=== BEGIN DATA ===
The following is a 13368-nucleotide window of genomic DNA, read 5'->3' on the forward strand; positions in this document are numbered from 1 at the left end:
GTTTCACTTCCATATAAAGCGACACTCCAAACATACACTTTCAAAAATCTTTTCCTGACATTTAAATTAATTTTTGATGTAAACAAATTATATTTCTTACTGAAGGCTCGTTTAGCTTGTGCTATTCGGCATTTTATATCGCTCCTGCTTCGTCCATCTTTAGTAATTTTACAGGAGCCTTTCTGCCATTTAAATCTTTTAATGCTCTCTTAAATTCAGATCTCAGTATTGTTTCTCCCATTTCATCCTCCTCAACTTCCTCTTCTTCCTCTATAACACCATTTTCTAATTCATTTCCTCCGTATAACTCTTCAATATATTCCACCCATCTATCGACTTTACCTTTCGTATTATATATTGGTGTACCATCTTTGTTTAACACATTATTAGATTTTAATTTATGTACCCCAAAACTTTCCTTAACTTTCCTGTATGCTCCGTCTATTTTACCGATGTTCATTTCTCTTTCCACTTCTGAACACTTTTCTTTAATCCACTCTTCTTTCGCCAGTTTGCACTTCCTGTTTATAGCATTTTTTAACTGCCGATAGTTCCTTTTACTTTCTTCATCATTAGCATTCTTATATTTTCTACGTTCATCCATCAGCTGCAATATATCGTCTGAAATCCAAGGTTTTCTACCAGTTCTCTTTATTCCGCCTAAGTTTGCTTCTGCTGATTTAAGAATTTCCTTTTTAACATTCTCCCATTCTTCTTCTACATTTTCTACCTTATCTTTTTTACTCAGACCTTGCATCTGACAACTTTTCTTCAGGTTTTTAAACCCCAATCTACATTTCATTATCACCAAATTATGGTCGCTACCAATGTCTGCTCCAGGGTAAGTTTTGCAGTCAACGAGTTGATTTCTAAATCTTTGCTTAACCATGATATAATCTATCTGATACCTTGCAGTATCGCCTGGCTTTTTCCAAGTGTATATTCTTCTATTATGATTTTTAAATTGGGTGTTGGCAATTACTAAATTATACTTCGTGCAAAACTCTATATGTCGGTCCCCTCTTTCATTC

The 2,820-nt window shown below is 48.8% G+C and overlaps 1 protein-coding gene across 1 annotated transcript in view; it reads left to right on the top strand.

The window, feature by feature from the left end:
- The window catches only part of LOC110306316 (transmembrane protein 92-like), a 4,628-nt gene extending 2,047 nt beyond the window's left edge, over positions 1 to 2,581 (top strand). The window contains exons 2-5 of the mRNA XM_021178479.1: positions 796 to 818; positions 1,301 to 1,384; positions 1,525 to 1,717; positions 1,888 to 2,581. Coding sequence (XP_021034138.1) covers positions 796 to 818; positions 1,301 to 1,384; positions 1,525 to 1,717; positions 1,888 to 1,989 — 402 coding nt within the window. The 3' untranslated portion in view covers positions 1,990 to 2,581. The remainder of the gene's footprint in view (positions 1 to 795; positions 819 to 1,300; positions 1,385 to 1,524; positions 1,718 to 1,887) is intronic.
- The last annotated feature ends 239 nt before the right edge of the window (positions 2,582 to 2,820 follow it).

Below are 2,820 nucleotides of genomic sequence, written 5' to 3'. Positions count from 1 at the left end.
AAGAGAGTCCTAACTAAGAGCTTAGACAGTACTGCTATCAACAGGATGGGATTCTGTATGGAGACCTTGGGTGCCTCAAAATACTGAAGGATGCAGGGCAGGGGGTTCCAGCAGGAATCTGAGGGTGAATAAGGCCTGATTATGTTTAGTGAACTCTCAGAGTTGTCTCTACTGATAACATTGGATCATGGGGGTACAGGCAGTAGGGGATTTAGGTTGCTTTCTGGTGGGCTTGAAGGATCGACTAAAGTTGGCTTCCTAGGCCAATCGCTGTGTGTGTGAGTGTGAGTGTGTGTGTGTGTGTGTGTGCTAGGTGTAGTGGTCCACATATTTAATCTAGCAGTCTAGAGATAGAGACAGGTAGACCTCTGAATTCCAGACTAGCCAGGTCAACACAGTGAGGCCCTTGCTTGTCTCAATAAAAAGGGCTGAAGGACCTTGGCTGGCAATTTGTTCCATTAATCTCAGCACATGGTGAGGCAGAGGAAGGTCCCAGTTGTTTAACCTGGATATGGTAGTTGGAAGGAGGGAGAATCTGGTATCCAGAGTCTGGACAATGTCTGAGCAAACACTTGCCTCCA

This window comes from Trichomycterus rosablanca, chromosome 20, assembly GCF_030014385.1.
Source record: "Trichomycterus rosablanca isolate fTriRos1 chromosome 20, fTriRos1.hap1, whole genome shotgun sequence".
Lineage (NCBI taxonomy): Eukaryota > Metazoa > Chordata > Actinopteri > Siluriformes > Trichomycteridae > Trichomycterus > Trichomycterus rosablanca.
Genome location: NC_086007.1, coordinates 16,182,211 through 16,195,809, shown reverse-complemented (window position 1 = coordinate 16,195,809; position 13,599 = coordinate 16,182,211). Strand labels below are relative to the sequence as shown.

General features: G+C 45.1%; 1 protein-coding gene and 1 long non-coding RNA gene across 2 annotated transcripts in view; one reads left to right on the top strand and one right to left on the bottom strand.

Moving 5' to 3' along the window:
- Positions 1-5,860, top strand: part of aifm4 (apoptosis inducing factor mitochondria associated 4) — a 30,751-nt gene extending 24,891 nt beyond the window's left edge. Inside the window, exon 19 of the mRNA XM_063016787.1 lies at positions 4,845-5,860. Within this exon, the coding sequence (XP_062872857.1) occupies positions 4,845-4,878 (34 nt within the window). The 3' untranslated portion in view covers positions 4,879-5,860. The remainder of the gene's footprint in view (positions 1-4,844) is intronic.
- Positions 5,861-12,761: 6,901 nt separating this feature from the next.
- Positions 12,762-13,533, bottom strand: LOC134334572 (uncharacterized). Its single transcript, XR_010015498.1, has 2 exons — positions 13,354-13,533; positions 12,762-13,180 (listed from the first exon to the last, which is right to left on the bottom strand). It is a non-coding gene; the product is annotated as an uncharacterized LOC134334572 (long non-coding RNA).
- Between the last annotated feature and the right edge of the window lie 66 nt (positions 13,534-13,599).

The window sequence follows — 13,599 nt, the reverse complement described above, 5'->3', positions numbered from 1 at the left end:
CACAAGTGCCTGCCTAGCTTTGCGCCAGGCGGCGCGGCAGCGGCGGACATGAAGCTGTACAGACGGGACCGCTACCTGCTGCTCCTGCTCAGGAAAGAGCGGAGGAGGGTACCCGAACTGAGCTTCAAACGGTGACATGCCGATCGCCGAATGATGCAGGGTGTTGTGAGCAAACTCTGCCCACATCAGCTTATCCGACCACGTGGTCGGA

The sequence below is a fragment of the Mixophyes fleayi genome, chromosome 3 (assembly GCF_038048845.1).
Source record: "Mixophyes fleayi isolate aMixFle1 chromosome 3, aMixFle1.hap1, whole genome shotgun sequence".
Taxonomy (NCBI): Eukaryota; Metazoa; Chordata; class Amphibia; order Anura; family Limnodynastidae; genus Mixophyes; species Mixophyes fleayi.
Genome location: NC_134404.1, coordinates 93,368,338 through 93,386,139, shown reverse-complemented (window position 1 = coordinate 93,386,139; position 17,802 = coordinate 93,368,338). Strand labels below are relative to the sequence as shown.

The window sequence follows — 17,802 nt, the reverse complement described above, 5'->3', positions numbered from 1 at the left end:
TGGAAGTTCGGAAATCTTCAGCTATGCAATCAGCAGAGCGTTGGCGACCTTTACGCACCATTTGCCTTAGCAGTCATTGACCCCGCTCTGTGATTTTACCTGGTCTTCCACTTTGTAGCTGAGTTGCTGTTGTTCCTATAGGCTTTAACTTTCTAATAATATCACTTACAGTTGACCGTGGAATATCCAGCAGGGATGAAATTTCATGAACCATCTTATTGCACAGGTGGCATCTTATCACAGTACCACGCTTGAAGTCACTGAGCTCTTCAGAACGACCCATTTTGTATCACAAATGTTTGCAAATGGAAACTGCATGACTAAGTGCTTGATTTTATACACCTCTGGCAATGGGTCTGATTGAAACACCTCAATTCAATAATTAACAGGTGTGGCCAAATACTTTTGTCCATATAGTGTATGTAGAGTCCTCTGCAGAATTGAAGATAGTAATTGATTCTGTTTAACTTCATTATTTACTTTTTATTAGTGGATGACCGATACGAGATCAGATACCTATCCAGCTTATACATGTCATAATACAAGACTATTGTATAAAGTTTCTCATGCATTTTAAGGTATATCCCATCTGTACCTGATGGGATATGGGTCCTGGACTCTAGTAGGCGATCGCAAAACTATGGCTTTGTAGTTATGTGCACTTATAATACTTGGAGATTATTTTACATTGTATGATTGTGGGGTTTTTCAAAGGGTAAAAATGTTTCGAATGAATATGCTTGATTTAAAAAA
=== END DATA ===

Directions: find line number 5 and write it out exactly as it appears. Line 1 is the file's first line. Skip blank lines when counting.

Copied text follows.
- The window catches only part of LOC110306316 (transmembrane protein 92-like), a 4,628-nt gene extending 2,047 nt beyond the window's left edge, over positions 1 to 2,581 (top strand). The window contains exons 2-5 of the mRNA XM_021178479.1: positions 796 to 818; positions 1,301 to 1,384; positions 1,525 to 1,717; positions 1,888 to 2,581. Coding sequence (XP_021034138.1) covers positions 796 to 818; positions 1,301 to 1,384; positions 1,525 to 1,717; positions 1,888 to 1,989 — 402 coding nt within the window. The 3' untranslated portion in view covers positions 1,990 to 2,581. The remainder of the gene's footprint in view (positions 1 to 795; positions 819 to 1,300; positions 1,385 to 1,524; positions 1,718 to 1,887) is intronic.